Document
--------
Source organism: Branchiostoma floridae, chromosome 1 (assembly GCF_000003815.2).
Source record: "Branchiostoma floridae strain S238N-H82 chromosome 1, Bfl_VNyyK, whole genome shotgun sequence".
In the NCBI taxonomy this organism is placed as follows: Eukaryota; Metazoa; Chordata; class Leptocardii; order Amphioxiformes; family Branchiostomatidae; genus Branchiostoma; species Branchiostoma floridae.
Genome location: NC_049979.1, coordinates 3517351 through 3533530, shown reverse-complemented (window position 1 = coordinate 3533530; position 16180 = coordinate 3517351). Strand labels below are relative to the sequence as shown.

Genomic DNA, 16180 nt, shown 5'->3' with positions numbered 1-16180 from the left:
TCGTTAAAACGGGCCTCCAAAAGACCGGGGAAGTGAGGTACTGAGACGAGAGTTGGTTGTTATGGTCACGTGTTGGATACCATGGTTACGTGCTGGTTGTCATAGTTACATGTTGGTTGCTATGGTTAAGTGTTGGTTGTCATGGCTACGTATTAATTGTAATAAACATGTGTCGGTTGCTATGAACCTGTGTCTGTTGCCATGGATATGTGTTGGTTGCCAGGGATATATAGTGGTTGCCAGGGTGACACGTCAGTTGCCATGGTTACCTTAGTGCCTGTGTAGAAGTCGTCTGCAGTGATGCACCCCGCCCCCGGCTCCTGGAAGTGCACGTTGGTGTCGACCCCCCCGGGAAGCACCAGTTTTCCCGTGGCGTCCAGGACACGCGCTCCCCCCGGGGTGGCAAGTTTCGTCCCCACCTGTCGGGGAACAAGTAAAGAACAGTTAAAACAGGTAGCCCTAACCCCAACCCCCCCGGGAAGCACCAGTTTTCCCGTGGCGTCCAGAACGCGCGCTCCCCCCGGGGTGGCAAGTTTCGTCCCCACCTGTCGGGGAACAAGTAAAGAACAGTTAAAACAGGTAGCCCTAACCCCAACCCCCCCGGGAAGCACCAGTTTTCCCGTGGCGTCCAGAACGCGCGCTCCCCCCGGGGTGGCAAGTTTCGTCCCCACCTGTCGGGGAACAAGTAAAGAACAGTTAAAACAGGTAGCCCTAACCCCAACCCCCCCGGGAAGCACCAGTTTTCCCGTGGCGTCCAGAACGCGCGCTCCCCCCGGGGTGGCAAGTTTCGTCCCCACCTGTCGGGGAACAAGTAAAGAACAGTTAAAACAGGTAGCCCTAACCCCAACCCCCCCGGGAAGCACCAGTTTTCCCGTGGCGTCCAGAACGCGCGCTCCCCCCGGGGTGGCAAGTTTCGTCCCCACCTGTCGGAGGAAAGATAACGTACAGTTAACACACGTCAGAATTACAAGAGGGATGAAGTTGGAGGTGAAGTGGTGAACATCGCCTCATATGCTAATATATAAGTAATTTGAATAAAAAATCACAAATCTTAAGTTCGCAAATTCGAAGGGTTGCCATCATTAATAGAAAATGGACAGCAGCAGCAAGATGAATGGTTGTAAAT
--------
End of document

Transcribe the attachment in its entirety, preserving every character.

Source organism: Branchiostoma floridae, chromosome 1 (assembly GCF_000003815.2).
Source record: "Branchiostoma floridae strain S238N-H82 chromosome 1, Bfl_VNyyK, whole genome shotgun sequence".
In the NCBI taxonomy this organism is placed as follows: Eukaryota; Metazoa; Chordata; class Leptocardii; order Amphioxiformes; family Branchiostomatidae; genus Branchiostoma; species Branchiostoma floridae.
Genome location: NC_049979.1, coordinates 3517351 through 3533530, shown reverse-complemented (window position 1 = coordinate 3533530; position 16180 = coordinate 3517351). Strand labels below are relative to the sequence as shown.

Genomic DNA, 16180 nt, shown 5'->3' with positions numbered 1-16180 from the left:
TCGTTAAAACGGGCCTCCAAAAGACCGGGGAAGTGAGGTACTGAGACGAGAGTTGGTTGTTATGGTCACGTGTTGGATACCATGGTTACGTGCTGGTTGTCATAGTTACATGTTGGTTGCTATGGTTAAGTGTTGGTTGTCATGGCTACGTATTAATTGTAATAAACATGTGTCGGTTGCTATGAACCTGTGTCTGTTGCCATGGATATGTGTTGGTTGCCAGGGATATATAGTGGTTGCCAGGGTGACACGTCAGTTGCCATGGTTACCTTAGTGCCTGTGTAGAAGTCGTCTGCAGTGATGCACCCCGCCCCCGGCTCCTGGAAGTGCACGTTGGTGTCGACCCCCCCGGGAAGCACCAGTTTTCCCGTGGCGTCCAGGACACGCGCTCCCCCCGGGGTGGCAAGTTTCGTCCCCACCTGTCGGGGAACAAGTAAAGAACAGTTAAAACAGGTAGCCCTAACCCCAACCCCCCCGGGAAGCACCAGTTTTCCCGTGGCGTCCAGAACGCGCGCTCCCCCCGGGGTGGCAAGTTTCGTCCCCACCTGTCGGGGAACAAGTAAAGAACAGTTAAAACAGGTAGCCCTAACCCCAACCCCCCCGGGAAGCACCAGTTTTCCCGTGGCGTCCAGAACGCGCGCTCCCCCCGGGGTGGCAAGTTTCGTCCCCACCTGTCGGGGAACAAGTAAAGAACAGTTAAAACAGGTAGCCCTAACCCCAACCCCCCCGGGAAGCACCAGTTTTCCCGTGGCGTCCAGAACGCGCGCTCCCCCCGGGGTGGCAAGTTTCGTCCCCACCTGTCGGGGAACAAGTAAAGAACAGTTAAAACAGGTAGCCCTAACCCCAACCCCCCCGGGAAGCACCAGTTTTCCCGTGGCGTCCAGAACGCGCGCTCCCCCCGGGGTGGCAAGTTTCGTCCCCACCTGTCGGAGGAAAGATAACGTACAGTTAACACACGTCAGAATTACAAGAGGGATGAAGTTGGAGGTGAAGTGGTGAACATCGCCTCATATGCTAATATATAAGTAATTTGAATAAAAAATCACAAATCTTAAGTTCGCAAATTCGAAGGGTTGCCATCATTAATAGAAAATGGACAGCAGCAGCAAGATGAATGGTTGTAAAT